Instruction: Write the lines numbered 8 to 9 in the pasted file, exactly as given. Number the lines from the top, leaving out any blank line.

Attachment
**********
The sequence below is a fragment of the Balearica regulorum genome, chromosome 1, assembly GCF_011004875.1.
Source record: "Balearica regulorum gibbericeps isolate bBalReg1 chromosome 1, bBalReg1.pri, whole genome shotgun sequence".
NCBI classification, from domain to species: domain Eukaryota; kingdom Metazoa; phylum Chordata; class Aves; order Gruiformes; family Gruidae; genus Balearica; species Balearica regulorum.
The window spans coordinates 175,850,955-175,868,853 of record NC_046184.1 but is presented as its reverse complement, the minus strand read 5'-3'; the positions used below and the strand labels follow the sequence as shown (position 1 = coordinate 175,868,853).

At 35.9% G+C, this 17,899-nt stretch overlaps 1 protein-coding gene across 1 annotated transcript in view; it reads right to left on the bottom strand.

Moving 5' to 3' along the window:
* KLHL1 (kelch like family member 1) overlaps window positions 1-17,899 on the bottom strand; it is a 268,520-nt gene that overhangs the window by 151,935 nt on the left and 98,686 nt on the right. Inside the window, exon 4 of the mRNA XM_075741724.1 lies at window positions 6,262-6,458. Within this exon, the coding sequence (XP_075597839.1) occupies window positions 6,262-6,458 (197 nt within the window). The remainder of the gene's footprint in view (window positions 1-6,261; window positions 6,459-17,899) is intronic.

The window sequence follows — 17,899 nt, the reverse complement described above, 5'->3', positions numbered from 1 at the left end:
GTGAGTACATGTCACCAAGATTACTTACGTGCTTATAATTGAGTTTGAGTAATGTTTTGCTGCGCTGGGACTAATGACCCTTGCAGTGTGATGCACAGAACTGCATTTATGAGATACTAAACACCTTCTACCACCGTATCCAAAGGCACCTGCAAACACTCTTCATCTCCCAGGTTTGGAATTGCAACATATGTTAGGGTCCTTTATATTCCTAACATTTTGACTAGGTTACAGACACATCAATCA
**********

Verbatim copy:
The window sequence follows — 17,899 nt, the reverse complement described above, 5'->3', positions numbered from 1 at the left end:
GTGAGTACATGTCACCAAGATTACTTACGTGCTTATAATTGAGTTTGAGTAATGTTTTGCTGCGCTGGGACTAATGACCCTTGCAGTGTGATGCACAGAACTGCATTTATGAGATACTAAACACCTTCTACCACCGTATCCAAAGGCACCTGCAAACACTCTTCATCTCCCAGGTTTGGAATTGCAACATATGTTAGGGTCCTTTATATTCCTAACATTTTGACTAGGTTACAGACACATCAATCA